- Adult & Community Enrichment
MEMORY AND A HEALTHY BRAIN - August 2021
MEMORY AND A HEALTHY BRAIN
Everyone’s heard the old saying “Use it or lose it.” There is some truth to that adage: Our brain has a wonderful ability to adapt and change—even as we age. This ability is called neuroplasticity, and it means that we can keep learning for as long as we want to. But just as with any other muscle, our brain needs regular exercise.
According to experts, a good brain workout is one that is a bit challenging and teaches you something new. Maybe you’ve always wanted to try your hand at photography or throwing a pot. Or maybe you’re planning a trip to Italy and you’d like to brush up on your Italian. Have you been working on your memoirs? You could join a class to get tips on how to organize your notes, and share your journey with others. If you long for something more energetic, there are many types of dance classes. Any activity that keeps you challenged and focused will stimulate your brain and improve your memory.
Many lifestyle factors affect memory. Experts recommend taking the following steps to improve memory and brain health:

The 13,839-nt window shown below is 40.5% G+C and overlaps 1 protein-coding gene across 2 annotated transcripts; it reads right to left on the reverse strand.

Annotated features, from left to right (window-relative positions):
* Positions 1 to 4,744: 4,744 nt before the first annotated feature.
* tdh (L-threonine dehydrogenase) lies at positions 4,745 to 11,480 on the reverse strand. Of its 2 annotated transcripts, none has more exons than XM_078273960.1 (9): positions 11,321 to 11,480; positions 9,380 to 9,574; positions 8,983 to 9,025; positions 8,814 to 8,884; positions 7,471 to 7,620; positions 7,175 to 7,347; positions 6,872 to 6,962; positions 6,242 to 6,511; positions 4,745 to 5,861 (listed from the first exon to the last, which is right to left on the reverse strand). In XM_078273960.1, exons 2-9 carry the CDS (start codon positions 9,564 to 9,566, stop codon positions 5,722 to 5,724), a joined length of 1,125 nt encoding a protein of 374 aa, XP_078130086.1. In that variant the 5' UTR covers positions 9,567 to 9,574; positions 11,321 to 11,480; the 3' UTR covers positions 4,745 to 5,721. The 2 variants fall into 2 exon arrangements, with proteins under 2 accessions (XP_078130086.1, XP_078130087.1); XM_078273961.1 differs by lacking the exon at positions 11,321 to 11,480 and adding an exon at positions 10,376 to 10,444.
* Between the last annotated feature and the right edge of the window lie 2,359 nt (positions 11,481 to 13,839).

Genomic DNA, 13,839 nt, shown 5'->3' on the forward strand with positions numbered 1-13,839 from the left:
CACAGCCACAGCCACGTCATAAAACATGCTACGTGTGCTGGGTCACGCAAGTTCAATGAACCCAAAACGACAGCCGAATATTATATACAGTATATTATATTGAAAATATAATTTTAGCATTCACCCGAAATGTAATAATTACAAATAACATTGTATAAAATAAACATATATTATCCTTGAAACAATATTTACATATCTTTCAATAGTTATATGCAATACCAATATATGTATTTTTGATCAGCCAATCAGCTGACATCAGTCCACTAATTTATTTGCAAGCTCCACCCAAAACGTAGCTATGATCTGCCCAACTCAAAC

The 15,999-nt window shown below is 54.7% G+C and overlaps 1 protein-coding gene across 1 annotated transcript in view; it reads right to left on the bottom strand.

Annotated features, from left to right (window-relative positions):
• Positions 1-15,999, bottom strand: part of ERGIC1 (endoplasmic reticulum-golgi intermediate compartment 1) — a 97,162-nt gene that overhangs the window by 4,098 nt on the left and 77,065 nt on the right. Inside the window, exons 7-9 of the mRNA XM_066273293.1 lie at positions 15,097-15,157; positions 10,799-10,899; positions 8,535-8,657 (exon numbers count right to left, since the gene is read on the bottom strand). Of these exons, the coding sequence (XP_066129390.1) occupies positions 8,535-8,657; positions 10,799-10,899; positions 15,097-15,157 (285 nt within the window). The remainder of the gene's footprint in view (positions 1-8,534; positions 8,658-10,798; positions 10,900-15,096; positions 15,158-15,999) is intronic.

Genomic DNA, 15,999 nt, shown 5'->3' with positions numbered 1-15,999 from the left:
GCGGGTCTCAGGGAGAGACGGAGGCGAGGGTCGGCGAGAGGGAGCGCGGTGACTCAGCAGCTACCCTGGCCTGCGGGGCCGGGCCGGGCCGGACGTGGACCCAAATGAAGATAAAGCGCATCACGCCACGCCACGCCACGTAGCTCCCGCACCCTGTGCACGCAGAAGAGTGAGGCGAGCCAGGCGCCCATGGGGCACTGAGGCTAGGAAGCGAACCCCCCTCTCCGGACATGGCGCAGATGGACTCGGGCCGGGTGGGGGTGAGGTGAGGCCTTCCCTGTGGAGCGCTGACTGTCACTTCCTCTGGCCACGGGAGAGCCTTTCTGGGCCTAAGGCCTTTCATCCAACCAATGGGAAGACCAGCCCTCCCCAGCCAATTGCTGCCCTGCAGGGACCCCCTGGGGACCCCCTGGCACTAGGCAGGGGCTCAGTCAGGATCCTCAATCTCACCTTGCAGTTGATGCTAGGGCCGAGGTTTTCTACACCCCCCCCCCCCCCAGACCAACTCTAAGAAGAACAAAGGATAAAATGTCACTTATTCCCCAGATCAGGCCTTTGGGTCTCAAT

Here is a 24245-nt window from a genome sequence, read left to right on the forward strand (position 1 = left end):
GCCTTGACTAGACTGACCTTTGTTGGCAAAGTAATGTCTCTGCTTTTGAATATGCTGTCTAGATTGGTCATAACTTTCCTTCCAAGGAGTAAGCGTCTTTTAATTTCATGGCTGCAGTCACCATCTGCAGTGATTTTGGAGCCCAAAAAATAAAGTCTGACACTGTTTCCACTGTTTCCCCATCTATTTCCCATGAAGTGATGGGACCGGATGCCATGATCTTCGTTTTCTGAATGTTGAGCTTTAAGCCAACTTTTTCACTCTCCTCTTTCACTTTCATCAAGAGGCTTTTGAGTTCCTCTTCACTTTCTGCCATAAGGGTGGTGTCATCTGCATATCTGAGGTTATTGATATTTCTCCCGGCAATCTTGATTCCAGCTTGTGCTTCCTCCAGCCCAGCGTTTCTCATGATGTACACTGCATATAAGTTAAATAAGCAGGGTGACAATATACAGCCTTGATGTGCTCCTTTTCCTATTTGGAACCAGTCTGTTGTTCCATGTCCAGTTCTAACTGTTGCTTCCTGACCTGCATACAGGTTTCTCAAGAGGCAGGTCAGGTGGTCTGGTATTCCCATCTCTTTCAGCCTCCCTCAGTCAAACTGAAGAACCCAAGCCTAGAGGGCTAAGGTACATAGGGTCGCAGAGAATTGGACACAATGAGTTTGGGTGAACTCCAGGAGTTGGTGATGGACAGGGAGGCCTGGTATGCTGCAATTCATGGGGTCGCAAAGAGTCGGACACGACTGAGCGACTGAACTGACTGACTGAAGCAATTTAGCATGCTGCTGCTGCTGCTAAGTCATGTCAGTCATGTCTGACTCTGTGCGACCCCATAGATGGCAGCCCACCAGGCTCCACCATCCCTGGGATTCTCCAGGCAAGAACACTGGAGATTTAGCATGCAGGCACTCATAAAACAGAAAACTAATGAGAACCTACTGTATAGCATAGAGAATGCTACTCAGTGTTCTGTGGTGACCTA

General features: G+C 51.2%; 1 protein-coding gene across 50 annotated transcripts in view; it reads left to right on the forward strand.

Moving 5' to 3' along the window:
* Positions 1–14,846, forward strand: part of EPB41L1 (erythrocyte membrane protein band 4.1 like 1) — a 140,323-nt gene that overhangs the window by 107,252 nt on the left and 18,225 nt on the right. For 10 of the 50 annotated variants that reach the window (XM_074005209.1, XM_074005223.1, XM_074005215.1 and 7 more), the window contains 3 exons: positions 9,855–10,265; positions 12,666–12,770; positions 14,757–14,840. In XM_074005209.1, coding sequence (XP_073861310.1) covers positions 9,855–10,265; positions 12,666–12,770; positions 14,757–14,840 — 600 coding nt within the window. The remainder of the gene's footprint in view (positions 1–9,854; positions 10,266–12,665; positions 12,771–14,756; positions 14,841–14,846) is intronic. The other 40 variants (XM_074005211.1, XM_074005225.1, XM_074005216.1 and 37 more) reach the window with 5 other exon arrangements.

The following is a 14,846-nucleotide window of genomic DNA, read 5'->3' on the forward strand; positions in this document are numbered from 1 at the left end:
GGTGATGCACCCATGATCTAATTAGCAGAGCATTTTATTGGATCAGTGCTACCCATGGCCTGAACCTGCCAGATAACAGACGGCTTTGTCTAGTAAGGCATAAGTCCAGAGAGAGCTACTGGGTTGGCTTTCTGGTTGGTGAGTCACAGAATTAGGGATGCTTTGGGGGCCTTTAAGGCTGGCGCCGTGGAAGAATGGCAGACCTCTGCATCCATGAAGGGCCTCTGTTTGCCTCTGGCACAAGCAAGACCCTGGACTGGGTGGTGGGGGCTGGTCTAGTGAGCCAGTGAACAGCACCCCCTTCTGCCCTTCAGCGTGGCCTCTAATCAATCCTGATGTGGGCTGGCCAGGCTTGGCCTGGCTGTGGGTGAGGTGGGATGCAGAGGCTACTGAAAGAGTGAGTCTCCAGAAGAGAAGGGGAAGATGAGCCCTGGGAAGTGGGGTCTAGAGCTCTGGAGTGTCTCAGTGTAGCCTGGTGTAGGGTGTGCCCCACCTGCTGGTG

Get regular physical exercise. “The best thing for memory is exercise,” says Rick Huganir, PhD, director of the Johns Hopkins Department of Neuroscience. Researchers are not clear exactly how it works, but it has to do with getting more blood to your brain. Physical exercise also helps prevent diseases that can be damaging to memory, such as diabetes and hypertension.
Aerobic exercise is the best kind: “if it’s good for your heart, it’s good for your brain,” is a good mantra to follow. Try taking exercise breaks throughout the day, whether you are still working or retired; even a few minutes of getting your heart rate going will help “reboot” your brain. Activities that require hand-eye coordination (such as any racket sport and many dance classes) are particularly good for the memory circuits.
Housework and yardwork may also count as aerobic exercise sometimes. Also, if you’re pressed for time, you could do a power walk through the grocery store or the mall and complete errands at the same time as you fill your exercise quota.
Handle any medical problems, especially circulatory diseases such as high blood pressure, high cholesterol, diabetes, and stroke—all of these conditions can damage the brain and affect your memory. A nationwide trial called the Sprint-Mind study showed that intensive lowering of blood pressure reduces the risk for mild cognitive impairment—which is a risk for dementia. Hormone imbalance in both women and men, including thyroid problems, may also be of concern.